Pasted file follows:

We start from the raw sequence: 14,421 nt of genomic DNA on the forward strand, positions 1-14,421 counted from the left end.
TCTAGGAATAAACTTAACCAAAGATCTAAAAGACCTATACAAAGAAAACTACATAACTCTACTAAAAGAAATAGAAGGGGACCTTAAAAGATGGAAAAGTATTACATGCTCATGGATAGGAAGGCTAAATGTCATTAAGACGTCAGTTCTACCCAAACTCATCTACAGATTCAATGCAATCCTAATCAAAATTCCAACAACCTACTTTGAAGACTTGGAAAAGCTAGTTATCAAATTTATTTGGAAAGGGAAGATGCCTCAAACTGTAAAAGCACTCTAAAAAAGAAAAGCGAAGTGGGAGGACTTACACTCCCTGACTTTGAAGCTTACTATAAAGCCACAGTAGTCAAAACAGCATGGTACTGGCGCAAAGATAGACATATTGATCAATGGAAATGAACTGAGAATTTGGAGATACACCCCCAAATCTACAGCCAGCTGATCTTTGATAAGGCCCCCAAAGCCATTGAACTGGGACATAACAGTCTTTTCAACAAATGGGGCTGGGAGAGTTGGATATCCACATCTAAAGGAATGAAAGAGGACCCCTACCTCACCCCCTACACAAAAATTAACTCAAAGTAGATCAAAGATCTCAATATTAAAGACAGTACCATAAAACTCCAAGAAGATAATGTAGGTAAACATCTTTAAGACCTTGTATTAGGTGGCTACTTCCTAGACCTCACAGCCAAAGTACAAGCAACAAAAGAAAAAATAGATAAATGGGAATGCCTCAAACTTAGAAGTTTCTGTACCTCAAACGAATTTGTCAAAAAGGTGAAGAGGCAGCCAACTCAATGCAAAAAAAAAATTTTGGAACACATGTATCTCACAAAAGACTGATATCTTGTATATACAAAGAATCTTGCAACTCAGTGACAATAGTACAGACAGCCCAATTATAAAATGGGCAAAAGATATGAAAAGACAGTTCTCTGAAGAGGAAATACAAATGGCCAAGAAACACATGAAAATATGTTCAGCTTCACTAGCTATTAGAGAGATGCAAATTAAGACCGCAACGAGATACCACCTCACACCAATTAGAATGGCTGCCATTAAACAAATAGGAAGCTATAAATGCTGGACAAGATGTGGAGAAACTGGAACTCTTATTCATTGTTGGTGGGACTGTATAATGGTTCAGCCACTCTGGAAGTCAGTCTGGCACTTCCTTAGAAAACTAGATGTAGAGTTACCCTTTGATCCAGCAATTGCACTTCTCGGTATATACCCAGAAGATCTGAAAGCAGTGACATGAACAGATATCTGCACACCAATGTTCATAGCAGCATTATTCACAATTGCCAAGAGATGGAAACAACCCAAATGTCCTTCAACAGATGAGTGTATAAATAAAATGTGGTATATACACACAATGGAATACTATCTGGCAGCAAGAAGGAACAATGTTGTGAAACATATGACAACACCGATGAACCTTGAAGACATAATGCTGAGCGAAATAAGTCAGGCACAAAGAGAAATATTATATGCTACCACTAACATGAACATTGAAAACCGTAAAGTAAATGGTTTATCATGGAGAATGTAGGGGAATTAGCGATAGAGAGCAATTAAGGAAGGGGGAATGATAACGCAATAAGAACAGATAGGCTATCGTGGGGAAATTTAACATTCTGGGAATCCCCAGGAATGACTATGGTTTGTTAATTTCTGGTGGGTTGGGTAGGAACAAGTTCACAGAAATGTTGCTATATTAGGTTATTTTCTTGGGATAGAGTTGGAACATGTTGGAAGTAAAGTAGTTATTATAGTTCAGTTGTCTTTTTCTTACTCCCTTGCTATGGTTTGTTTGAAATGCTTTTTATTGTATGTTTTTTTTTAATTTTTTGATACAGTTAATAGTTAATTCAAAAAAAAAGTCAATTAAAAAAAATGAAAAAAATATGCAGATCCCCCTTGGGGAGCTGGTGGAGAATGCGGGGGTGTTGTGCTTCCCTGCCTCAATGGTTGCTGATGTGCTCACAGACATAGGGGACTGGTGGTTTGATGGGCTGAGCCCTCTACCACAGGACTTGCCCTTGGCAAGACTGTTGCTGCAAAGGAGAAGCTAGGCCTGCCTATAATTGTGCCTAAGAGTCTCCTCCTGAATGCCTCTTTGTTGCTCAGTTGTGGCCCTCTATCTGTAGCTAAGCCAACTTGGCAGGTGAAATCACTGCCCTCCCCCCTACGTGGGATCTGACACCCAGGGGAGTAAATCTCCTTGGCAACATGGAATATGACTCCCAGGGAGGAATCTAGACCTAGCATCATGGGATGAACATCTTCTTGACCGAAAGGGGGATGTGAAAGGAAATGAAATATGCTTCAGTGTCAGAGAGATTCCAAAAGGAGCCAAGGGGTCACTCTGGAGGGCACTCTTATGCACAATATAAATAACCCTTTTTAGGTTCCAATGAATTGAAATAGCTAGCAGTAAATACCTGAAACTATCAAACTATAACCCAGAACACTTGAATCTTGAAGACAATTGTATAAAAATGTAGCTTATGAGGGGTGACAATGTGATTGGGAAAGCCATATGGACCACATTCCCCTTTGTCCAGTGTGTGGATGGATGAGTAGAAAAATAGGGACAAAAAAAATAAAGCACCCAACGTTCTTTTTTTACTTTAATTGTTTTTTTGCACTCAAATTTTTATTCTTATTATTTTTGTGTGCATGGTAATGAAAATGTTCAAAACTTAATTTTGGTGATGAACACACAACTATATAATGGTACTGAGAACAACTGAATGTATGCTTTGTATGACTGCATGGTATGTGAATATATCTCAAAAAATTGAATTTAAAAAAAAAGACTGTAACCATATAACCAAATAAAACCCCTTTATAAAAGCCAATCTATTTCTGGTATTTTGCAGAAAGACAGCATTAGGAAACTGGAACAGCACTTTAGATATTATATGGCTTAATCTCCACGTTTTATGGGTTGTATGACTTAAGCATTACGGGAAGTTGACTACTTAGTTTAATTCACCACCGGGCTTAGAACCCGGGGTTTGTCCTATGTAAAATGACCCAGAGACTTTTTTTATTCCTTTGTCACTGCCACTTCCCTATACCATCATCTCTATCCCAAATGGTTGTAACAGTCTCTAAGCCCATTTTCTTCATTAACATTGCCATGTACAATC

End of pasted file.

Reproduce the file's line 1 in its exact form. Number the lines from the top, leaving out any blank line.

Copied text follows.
We start from the raw sequence: 14,421 nt of genomic DNA on the forward strand, positions 1-14,421 counted from the left end.